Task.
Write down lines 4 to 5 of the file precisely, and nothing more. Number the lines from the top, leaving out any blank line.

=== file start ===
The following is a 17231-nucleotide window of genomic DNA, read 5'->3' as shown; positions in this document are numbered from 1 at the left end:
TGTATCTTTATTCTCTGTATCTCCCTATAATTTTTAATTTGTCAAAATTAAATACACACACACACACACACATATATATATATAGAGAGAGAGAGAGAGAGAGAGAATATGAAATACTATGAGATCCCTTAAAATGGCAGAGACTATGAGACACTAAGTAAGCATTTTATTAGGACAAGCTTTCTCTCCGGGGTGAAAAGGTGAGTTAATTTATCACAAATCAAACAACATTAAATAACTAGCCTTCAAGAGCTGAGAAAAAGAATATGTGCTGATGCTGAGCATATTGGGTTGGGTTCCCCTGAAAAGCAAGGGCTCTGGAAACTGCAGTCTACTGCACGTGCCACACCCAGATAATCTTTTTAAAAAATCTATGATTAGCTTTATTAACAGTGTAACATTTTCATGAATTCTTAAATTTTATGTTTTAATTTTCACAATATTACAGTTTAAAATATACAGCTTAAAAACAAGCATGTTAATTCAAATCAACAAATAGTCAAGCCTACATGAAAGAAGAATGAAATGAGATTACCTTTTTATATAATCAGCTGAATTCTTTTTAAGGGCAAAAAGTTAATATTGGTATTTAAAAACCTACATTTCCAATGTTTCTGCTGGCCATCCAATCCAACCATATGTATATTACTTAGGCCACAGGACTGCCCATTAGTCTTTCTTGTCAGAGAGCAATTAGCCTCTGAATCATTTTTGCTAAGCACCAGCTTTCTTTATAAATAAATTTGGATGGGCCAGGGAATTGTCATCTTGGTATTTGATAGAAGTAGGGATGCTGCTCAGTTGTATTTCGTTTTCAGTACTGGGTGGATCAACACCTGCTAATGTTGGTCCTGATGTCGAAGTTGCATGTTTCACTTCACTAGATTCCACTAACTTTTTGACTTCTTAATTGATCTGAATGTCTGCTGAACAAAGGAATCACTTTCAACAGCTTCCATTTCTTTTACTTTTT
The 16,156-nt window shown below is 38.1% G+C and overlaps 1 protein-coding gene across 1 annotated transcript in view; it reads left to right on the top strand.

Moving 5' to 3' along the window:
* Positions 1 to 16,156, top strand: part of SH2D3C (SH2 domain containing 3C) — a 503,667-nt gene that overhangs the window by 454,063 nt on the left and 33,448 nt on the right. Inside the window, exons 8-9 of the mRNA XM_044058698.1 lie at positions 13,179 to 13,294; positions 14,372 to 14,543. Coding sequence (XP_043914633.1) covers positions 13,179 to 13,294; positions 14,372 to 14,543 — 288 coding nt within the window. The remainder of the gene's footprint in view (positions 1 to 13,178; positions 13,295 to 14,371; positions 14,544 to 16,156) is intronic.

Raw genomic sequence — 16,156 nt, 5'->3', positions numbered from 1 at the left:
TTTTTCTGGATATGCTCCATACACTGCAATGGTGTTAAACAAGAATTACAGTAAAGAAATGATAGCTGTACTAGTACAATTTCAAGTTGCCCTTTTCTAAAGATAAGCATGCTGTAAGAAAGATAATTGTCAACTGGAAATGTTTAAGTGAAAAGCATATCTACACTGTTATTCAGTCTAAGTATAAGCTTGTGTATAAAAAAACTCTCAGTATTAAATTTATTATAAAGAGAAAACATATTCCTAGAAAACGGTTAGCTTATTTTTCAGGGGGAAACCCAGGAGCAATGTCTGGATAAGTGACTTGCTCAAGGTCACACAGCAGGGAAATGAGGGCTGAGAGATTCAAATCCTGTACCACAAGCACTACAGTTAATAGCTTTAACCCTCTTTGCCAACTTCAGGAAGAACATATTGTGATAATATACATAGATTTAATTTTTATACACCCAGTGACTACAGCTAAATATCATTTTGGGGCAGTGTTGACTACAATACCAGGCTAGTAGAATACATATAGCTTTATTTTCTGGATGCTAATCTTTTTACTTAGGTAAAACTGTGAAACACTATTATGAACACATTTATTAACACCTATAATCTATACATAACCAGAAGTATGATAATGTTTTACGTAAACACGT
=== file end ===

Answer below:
Moving 5' to 3' along the window:
* Positions 1 to 16,156, top strand: part of SH2D3C (SH2 domain containing 3C) — a 503,667-nt gene that overhangs the window by 454,063 nt on the left and 33,448 nt on the right. Inside the window, exons 8-9 of the mRNA XM_044058698.1 lie at positions 13,179 to 13,294; positions 14,372 to 14,543. Coding sequence (XP_043914633.1) covers positions 13,179 to 13,294; positions 14,372 to 14,543 — 288 coding nt within the window. The remainder of the gene's footprint in view (positions 1 to 13,178; positions 13,295 to 14,371; positions 14,544 to 16,156) is intronic.